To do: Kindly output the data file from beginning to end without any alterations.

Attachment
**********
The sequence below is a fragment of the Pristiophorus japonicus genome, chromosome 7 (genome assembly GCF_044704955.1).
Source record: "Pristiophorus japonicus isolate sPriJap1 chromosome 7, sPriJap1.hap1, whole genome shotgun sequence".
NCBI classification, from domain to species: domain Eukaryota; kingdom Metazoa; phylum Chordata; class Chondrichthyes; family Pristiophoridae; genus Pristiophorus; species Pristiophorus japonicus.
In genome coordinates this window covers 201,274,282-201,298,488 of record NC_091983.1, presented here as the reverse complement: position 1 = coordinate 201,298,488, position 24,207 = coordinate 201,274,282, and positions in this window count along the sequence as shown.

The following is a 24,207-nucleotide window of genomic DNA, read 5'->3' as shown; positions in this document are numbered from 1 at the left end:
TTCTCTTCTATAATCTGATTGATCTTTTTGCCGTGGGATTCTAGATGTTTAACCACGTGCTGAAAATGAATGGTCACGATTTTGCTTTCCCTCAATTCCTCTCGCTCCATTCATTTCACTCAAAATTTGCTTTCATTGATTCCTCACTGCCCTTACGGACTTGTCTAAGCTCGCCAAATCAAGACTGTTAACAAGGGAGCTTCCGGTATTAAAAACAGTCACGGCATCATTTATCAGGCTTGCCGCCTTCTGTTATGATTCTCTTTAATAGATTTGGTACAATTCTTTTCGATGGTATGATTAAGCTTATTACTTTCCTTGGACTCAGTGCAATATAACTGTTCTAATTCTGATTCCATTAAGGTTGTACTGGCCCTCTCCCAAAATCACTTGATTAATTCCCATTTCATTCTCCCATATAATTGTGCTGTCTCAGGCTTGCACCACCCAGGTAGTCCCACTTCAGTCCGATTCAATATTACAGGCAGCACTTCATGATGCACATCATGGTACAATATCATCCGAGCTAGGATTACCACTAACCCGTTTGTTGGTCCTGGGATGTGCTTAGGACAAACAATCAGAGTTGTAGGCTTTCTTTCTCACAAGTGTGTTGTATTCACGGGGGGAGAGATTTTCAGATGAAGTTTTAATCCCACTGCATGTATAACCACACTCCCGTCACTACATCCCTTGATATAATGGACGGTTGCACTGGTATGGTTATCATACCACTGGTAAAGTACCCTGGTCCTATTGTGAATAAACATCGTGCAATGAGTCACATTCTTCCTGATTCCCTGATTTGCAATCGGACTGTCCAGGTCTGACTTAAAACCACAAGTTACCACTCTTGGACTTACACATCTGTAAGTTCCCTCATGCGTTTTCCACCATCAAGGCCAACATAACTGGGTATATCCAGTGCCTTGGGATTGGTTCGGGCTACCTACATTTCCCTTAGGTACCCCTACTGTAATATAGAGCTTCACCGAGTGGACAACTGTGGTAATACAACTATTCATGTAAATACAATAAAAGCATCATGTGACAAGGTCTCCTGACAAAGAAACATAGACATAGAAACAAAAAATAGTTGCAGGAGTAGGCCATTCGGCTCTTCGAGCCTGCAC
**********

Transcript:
The sequence below is a fragment of the Pristiophorus japonicus genome, chromosome 7 (genome assembly GCF_044704955.1).
Source record: "Pristiophorus japonicus isolate sPriJap1 chromosome 7, sPriJap1.hap1, whole genome shotgun sequence".
NCBI classification, from domain to species: domain Eukaryota; kingdom Metazoa; phylum Chordata; class Chondrichthyes; family Pristiophoridae; genus Pristiophorus; species Pristiophorus japonicus.
In genome coordinates this window covers 201,274,282-201,298,488 of record NC_091983.1, presented here as the reverse complement: position 1 = coordinate 201,298,488, position 24,207 = coordinate 201,274,282, and positions in this window count along the sequence as shown.

The following is a 24,207-nucleotide window of genomic DNA, read 5'->3' as shown; positions in this document are numbered from 1 at the left end:
TTCTCTTCTATAATCTGATTGATCTTTTTGCCGTGGGATTCTAGATGTTTAACCACGTGCTGAAAATGAATGGTCACGATTTTGCTTTCCCTCAATTCCTCTCGCTCCATTCATTTCACTCAAAATTTGCTTTCATTGATTCCTCACTGCCCTTACGGACTTGTCTAAGCTCGCCAAATCAAGACTGTTAACAAGGGAGCTTCCGGTATTAAAAACAGTCACGGCATCATTTATCAGGCTTGCCGCCTTCTGTTATGATTCTCTTTAATAGATTTGGTACAATTCTTTTCGATGGTATGATTAAGCTTATTACTTTCCTTGGACTCAGTGCAATATAACTGTTCTAATTCTGATTCCATTAAGGTTGTACTGGCCCTCTCCCAAAATCACTTGATTAATTCCCATTTCATTCTCCCATATAATTGTGCTGTCTCAGGCTTGCACCACCCAGGTAGTCCCACTTCAGTCCGATTCAATATTACAGGCAGCACTTCATGATGCACATCATGGTACAATATCATCCGAGCTAGGATTACCACTAACCCGTTTGTTGGTCCTGGGATGTGCTTAGGACAAACAATCAGAGTTGTAGGCTTTCTTTCTCACAAGTGTGTTGTATTCACGGGGGGAGAGATTTTCAGATGAAGTTTTAATCCCACTGCATGTATAACCACACTCCCGTCACTACATCCCTTGATATAATGGACGGTTGCACTGGTATGGTTATCATACCACTGGTAAAGTACCCTGGTCCTATTGTGAATAAACATCGTGCAATGAGTCACATTCTTCCTGATTCCCTGATTTGCAATCGGACTGTCCAGGTCTGACTTAAAACCACAAGTTACCACTCTTGGACTTACACATCTGTAAGTTCCCTCATGCGTTTTCCACCATCAAGGCCAACATAACTGGGTATATCCAGTGCCTTGGGATTGGTTCGGGCTACCTACATTTCCCTTAGGTACCCCTACTGTAATATAGAGCTTCACCGAGTGGACAACTGTGGTAATACAACTATTCATGTAAATACAATAAAAGCATCATGTGACAAGGTCTCCTGACAAAGAAACATAGACATAGAAACAAAAAATAGTTGCAGGAGTAGGCCATTCGGCTCTTCGAGCCTGCAC